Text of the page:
Profound social instability Failure of national governance Unmanageable inflation
Unemployment and underemployment Energy price shock Unemployment and underemployment
Fiscal crises Failure of critical infrastructure Failure of regional and global governance
State collapse or crisis Fiscal crises Cyber-attacks

Some of these risks may be things that an organisation cannot control, but they can assess if/how they will have an impact on their operations and how they might respond in the event that the risk does arise (eg the impact of infectious disease). But it is not enough to look at each risk in isolation - they are interconnected.

‘The World Economic Forum’s Global Risks Report 2019 is a reminder to anyone charged with managing risk to always maintain a holistic view of their organisation… If business leaders don’t look at risk holistically, they won’t be prepared to respond to the connected risks of extreme weather, climate change, infrastructure failure, cyber-attacks and many others that can directly threaten their very survival.’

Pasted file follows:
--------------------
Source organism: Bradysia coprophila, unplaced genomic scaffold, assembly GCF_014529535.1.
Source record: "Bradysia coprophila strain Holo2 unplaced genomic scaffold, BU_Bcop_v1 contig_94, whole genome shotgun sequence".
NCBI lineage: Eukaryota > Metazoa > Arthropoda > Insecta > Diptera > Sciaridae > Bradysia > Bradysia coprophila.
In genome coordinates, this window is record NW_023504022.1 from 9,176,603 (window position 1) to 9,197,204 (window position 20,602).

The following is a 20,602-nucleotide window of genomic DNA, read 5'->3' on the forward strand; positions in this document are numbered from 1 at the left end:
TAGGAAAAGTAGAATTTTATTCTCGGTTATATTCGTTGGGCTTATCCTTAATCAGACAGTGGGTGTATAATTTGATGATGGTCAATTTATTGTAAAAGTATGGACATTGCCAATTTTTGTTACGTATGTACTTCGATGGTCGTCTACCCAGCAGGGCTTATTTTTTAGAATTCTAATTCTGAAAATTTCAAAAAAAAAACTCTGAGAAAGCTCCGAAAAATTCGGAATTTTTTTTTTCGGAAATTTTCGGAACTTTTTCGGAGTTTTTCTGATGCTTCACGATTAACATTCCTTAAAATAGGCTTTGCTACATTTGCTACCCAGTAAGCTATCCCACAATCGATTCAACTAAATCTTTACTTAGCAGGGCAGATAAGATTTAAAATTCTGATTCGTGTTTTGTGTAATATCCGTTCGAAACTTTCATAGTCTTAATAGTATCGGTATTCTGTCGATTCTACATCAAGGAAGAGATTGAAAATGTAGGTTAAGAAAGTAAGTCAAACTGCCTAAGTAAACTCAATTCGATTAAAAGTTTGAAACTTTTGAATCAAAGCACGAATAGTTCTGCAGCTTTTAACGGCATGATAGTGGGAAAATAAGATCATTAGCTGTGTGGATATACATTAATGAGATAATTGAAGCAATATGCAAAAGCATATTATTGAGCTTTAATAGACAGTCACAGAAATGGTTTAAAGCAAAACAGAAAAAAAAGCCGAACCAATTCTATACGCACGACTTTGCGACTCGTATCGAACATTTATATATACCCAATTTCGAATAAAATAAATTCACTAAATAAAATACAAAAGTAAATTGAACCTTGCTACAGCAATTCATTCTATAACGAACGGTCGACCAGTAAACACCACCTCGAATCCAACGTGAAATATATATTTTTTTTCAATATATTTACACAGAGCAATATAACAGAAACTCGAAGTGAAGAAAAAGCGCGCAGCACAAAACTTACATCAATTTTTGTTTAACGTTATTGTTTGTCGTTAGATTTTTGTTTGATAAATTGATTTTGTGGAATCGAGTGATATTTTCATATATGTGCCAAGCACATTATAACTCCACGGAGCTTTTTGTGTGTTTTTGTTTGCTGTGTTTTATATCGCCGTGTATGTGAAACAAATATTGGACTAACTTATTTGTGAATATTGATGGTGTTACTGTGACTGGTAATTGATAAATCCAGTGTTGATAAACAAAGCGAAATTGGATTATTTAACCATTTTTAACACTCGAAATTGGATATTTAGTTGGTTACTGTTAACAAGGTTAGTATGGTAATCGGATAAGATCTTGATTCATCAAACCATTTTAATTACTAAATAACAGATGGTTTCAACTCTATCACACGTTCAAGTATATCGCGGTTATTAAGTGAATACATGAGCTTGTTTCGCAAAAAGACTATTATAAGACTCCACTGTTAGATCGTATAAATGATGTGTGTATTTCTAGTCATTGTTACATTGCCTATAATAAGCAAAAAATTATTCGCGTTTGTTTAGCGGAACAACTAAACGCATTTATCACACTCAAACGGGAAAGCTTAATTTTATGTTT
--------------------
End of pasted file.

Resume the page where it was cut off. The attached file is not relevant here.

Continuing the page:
(Franklin 2019)

UK National Risk Register

The National Risk Register (NRR) for Civil Emergencies 2017 explains the risks of major emergencies that could affect the UK in the next five years and provides resilience advice and guidance.

While the focus of the NRR might be on the role of national and local government and on other Category 1 & 2 responders, the NRR can be used by other organisations or members of the public to plan for and respond to disruptive events. These include risks in the broad areas of foreign countries, natural hazards, diseases, major accidents, social risks and malicious attacks. The NRR document provided a coherent evaluation of risks, historic context and guidance on what actions can be taken.